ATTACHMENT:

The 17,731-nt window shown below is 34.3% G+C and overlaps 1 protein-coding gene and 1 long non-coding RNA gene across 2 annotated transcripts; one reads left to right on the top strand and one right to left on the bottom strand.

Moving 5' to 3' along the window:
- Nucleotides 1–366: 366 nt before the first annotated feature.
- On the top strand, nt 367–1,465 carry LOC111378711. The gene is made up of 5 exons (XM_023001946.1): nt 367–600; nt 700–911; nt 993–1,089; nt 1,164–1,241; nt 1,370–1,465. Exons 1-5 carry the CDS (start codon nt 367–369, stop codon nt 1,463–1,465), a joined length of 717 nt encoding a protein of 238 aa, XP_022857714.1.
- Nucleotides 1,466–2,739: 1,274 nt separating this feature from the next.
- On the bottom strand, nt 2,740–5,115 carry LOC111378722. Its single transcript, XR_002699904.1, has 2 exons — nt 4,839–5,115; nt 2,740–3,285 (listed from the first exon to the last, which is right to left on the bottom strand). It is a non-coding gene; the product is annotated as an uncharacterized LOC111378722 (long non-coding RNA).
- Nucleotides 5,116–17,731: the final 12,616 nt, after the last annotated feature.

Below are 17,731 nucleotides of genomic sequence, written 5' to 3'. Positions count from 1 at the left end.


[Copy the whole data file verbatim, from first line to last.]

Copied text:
The 17,731-nt window shown below is 34.3% G+C and overlaps 1 protein-coding gene and 1 long non-coding RNA gene across 2 annotated transcripts; one reads left to right on the top strand and one right to left on the bottom strand.

Moving 5' to 3' along the window:
- Nucleotides 1–366: 366 nt before the first annotated feature.
- On the top strand, nt 367–1,465 carry LOC111378711. The gene is made up of 5 exons (XM_023001946.1): nt 367–600; nt 700–911; nt 993–1,089; nt 1,164–1,241; nt 1,370–1,465. Exons 1-5 carry the CDS (start codon nt 367–369, stop codon nt 1,463–1,465), a joined length of 717 nt encoding a protein of 238 aa, XP_022857714.1.
- Nucleotides 1,466–2,739: 1,274 nt separating this feature from the next.
- On the bottom strand, nt 2,740–5,115 carry LOC111378722. Its single transcript, XR_002699904.1, has 2 exons — nt 4,839–5,115; nt 2,740–3,285 (listed from the first exon to the last, which is right to left on the bottom strand). It is a non-coding gene; the product is annotated as an uncharacterized LOC111378722 (long non-coding RNA).
- Nucleotides 5,116–17,731: the final 12,616 nt, after the last annotated feature.

Below are 17,731 nucleotides of genomic sequence, written 5' to 3'. Positions count from 1 at the left end.